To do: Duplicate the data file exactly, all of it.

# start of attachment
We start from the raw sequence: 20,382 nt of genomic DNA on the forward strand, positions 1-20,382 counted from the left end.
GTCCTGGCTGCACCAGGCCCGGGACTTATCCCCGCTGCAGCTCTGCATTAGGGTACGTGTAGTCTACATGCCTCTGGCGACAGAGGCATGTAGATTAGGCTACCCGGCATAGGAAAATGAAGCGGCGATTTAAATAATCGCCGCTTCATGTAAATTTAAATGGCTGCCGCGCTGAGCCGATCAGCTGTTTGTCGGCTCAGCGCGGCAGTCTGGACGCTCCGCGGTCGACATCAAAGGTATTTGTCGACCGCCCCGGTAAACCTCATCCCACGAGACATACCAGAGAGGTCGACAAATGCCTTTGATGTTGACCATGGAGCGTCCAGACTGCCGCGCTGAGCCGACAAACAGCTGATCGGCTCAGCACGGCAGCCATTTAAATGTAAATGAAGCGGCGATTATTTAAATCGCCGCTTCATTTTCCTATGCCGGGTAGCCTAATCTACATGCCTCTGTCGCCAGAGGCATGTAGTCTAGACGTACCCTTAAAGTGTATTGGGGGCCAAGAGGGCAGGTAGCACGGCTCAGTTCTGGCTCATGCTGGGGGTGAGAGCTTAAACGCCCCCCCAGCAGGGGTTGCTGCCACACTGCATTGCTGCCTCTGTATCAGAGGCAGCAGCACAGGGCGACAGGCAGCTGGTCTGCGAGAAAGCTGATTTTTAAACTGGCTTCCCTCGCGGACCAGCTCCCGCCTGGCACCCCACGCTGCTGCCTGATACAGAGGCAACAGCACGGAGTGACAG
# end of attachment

We start from the raw sequence: 20,382 nt of genomic DNA on the forward strand, positions 1-20,382 counted from the left end.
GTCCTGGCTGCACCAGGCCCGGGACTTATCCCCGCTGCAGCTCTGCATTAGGGTACGTGTAGTCTACATGCCTCTGGCGACAGAGGCATGTAGATTAGGCTACCCGGCATAGGAAAATGAAGCGGCGATTTAAATAATCGCCGCTTCATGTAAATTTAAATGGCTGCCGCGCTGAGCCGATCAGCTGTTTGTCGGCTCAGCGCGGCAGTCTGGACGCTCCGCGGTCGACATCAAAGGTATTTGTCGACCGCCCCGGTAAACCTCATCCCACGAGACATACCAGAGAGGTCGACAAATGCCTTTGATGTTGACCATGGAGCGTCCAGACTGCCGCGCTGAGCCGACAAACAGCTGATCGGCTCAGCACGGCAGCCATTTAAATGTAAATGAAGCGGCGATTATTTAAATCGCCGCTTCATTTTCCTATGCCGGGTAGCCTAATCTACATGCCTCTGTCGCCAGAGGCATGTAGTCTAGACGTACCCTTAAAGTGTATTGGGGGCCAAGAGGGCAGGTAGCACGGCTCAGTTCTGGCTCATGCTGGGGGTGAGAGCTTAAACGCCCCCCCAGCAGGGGTTGCTGCCACACTGCATTGCTGCCTCTGTATCAGAGGCAGCAGCACAGGGCGACAGGCAGCTGGTCTGCGAGAAAGCTGATTTTTAAACTGGCTTCCCTCGCGGACCAGCTCCCGCCTGGCACCCCACGCTGCTGCCTGATACAGAGGCAACAGCACGGAGTGACAG